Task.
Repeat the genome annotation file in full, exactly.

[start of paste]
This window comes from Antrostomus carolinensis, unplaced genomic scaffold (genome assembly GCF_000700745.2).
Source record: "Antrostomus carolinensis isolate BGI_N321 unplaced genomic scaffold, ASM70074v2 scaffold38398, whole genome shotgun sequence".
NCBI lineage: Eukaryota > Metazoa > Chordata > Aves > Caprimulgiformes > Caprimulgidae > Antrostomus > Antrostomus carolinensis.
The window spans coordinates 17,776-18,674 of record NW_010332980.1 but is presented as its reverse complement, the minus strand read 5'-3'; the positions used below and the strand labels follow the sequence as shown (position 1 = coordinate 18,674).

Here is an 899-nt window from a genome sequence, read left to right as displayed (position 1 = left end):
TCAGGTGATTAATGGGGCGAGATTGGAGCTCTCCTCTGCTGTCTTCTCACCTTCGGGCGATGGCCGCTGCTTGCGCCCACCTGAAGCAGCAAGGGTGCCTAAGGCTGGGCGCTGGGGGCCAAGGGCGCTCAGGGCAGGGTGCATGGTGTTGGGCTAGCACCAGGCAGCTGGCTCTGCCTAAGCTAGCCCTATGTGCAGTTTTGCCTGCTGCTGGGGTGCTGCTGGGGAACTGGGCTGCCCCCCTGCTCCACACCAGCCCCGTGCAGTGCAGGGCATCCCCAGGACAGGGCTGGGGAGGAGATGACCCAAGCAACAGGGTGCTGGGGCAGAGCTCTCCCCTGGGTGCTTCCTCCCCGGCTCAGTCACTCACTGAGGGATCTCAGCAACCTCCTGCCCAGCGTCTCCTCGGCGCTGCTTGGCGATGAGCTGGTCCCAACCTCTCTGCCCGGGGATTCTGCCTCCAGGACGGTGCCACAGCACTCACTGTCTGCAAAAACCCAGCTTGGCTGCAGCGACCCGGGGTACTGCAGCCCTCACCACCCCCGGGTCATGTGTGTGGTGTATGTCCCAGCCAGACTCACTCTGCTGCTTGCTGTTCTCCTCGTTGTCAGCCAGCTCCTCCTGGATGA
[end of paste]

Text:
This window comes from Antrostomus carolinensis, unplaced genomic scaffold (genome assembly GCF_000700745.2).
Source record: "Antrostomus carolinensis isolate BGI_N321 unplaced genomic scaffold, ASM70074v2 scaffold38398, whole genome shotgun sequence".
NCBI lineage: Eukaryota > Metazoa > Chordata > Aves > Caprimulgiformes > Caprimulgidae > Antrostomus > Antrostomus carolinensis.
The window spans coordinates 17,776-18,674 of record NW_010332980.1 but is presented as its reverse complement, the minus strand read 5'-3'; the positions used below and the strand labels follow the sequence as shown (position 1 = coordinate 18,674).

Here is an 899-nt window from a genome sequence, read left to right as displayed (position 1 = left end):
TCAGGTGATTAATGGGGCGAGATTGGAGCTCTCCTCTGCTGTCTTCTCACCTTCGGGCGATGGCCGCTGCTTGCGCCCACCTGAAGCAGCAAGGGTGCCTAAGGCTGGGCGCTGGGGGCCAAGGGCGCTCAGGGCAGGGTGCATGGTGTTGGGCTAGCACCAGGCAGCTGGCTCTGCCTAAGCTAGCCCTATGTGCAGTTTTGCCTGCTGCTGGGGTGCTGCTGGGGAACTGGGCTGCCCCCCTGCTCCACACCAGCCCCGTGCAGTGCAGGGCATCCCCAGGACAGGGCTGGGGAGGAGATGACCCAAGCAACAGGGTGCTGGGGCAGAGCTCTCCCCTGGGTGCTTCCTCCCCGGCTCAGTCACTCACTGAGGGATCTCAGCAACCTCCTGCCCAGCGTCTCCTCGGCGCTGCTTGGCGATGAGCTGGTCCCAACCTCTCTGCCCGGGGATTCTGCCTCCAGGACGGTGCCACAGCACTCACTGTCTGCAAAAACCCAGCTTGGCTGCAGCGACCCGGGGTACTGCAGCCCTCACCACCCCCGGGTCATGTGTGTGGTGTATGTCCCAGCCAGACTCACTCTGCTGCTTGCTGTTCTCCTCGTTGTCAGCCAGCTCCTCCTGGATGA